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Instead of using VR to gamify the classroom, students can use VR to develop higher-order thinking skills that are critical for thriving in today’s digitally connected society

Reaching the 4Cs with 3D and virtual reality


Instead of using VR to gamify the classroom, students can use VR to develop higher-order thinking skills that are critical for thriving in today’s digitally connected society

Key points:

I thought I was ahead of the times when I acquired virtual reality headsets and other
mixed reality technology via a grant award in late 2019. The pandemic shutdowns halted my plans to use the acquired virtual reality headsets for virtual field trips and other STEM investigations. Returning to in-person learning just six months later, the prospect of utilizing this tech for meaningful integration seemed more daunting and less appealing.

Feedback from my students revealed that they had already consumed hours of 360° views while gaming on their home computers and were well versed in digital travel because teachers frequently used video tours as engagement tools during the pandemic.

To overcome my discouragement, I recalled that in 2020, Natale et al. published a review of recent research related to learning with virtual reality and concluded that VR is not as impactful on learning when done with non-immersive tools such as the Chromebooks students were issued when they were forced into distance learning.

Holding fast to the prospect that the virtual reality headsets would be the key to pushing past the passive consumption of video and games by providing impactful immersive learning, I patiently awaited the opportunity to integrate this tool.

Shockingly, at the mention of being able to use virtual reality headsets this year, my students responded with something to the effect of “Yeah…like an Oculus? Eh…I’ve already played a lot with that because I have one at home.” Once a novel technology, the current mindset seemed to be that VR was just another toy used to consume games and other media. I was not looking to use VR to gamify my classroom. I wanted my students to be able to use virtual reality as a medium for developing the higher-order thinking skills that McQuiggan et al. (2015) described as critical for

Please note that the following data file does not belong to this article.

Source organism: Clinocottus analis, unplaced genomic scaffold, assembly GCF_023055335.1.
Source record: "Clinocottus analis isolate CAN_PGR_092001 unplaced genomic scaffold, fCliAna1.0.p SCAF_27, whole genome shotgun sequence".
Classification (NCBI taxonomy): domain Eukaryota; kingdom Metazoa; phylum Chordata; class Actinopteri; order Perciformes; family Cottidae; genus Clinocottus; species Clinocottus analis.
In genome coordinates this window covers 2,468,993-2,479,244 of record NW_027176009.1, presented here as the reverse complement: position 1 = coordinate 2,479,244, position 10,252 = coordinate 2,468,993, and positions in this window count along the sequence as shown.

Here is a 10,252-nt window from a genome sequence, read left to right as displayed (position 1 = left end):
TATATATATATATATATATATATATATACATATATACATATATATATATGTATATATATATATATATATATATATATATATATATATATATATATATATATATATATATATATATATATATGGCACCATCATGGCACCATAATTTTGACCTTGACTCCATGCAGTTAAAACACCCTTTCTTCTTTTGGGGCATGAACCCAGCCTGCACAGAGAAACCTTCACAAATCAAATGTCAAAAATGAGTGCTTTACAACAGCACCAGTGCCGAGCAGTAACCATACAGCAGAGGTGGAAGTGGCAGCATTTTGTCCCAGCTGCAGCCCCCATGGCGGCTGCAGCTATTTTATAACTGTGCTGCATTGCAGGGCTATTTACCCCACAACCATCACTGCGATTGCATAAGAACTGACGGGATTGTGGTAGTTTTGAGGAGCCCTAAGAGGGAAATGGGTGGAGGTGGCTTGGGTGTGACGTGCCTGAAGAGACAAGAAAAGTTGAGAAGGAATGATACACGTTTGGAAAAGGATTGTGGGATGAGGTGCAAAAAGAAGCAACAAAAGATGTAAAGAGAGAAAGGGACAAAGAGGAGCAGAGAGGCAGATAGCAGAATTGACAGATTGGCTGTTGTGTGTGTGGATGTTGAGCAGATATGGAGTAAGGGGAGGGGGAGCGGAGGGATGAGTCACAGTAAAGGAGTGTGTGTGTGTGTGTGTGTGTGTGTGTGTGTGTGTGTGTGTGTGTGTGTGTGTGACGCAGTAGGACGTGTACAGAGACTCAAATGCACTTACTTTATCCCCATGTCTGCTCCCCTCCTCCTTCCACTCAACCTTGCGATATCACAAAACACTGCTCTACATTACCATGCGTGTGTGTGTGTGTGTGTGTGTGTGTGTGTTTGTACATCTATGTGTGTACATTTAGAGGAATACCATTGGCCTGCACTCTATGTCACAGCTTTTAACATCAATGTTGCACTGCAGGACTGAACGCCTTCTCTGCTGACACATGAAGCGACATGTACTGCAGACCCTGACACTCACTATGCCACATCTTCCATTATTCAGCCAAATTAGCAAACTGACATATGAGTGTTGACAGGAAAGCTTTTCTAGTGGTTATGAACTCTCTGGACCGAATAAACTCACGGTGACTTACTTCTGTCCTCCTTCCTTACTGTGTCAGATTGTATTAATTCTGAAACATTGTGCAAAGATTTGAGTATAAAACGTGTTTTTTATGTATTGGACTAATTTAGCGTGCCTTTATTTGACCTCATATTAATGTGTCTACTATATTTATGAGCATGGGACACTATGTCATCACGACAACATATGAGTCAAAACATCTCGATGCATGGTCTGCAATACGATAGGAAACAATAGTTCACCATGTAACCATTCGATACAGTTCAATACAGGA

thriving in today’s digitally connected society.

To push them past the consumption mindset, I developed an immersive design adventure that awakened and inspired the 4Cs of learning: creativity, critical thinking, collaboration, and communication.

To begin our adventure, I presented students with the opportunity to create their own virtual world or space with no limitations (other than their own imaginations). They used a web-based mixed reality application called CoSpaces to create their worlds. Providing very little direct instruction, I encouraged students to play around with the tools and see what their creative imaginations could produce.

After a while, I unveiled some design challenges that would push their critical thinking skills and encourage them to use instructional resources. One of the design challenges was to create an object that makes sense in their virtual world. With this challenge, I introduced another 3D web-based design program called Tinkercad. The object had to be exported from Tinkercad and imported into their virtual world. Other project challenges incorporated the use of environment design, 3D building blocks, and coding tools within CoSpaces. To finish this project, the students used VR headsets to explore and play around in the virtual worlds they created.